Types of Chattel Paper

Once the amendments are in force, the PPSA will include two types of chattel paper:

  • electronic chattel paper — chattel paper created, recorded, transmitted or stored in digital form or other intangible form by electronic, magnetic or optical means; and
  • tangible chattel paper — chattel paper evidenced by a record or records consisting of information inscribed on a tangible medium.

Perfection

The amendments provide that security interests in electronic chattel paper can be perfected by control. The principal requirements to achieve control are:3

(a) a single authoritative record of the electronic chattel paper exists that is unique, identifiable and, except for certain exceptions, unalterable;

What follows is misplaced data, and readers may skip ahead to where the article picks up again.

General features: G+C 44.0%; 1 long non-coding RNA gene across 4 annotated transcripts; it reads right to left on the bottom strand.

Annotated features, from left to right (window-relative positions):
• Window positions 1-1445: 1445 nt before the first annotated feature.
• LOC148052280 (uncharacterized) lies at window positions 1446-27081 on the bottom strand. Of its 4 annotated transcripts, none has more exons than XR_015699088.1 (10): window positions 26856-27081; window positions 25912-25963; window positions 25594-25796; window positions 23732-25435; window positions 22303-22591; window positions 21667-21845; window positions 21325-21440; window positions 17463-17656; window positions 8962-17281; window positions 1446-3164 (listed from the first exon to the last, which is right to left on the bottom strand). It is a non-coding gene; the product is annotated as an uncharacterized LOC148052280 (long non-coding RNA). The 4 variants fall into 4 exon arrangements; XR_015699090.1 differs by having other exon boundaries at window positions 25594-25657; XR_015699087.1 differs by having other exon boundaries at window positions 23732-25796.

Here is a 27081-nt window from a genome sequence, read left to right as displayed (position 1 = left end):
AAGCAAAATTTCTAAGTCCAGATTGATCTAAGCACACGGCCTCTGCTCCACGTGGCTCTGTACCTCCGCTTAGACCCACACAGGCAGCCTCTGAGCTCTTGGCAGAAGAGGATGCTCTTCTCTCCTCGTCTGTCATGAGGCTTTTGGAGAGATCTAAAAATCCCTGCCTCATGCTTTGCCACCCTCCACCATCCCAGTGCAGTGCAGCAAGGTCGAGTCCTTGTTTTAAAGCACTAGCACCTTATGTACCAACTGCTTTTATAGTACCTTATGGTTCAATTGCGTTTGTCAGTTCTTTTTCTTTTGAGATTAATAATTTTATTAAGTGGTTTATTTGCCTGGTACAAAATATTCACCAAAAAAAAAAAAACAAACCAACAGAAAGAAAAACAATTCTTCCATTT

(b) the authoritative record identifies the secured party as the transferee of the record; and
(c) the authoritative record is communicated to and securely maintained by the secured party or the party's designated custodian.

Section 22(1)(a) clarifies that a security interest in tangible chattel paper may still be perfected by possession, but a security interest in electronic chattel paper may not.

Priority

Currently, the PPSA deals with the priority of a security interest in chattel paper in two ways:

  1. by allowing purchasers of chattel paper who take possession without notice a prior security interest to do so free of the prior security interest (section 28(3)); and
  2. through the priority rule in section 30 of the PPSA, which provides that between two security interests, the security interest that was perfected first has priority.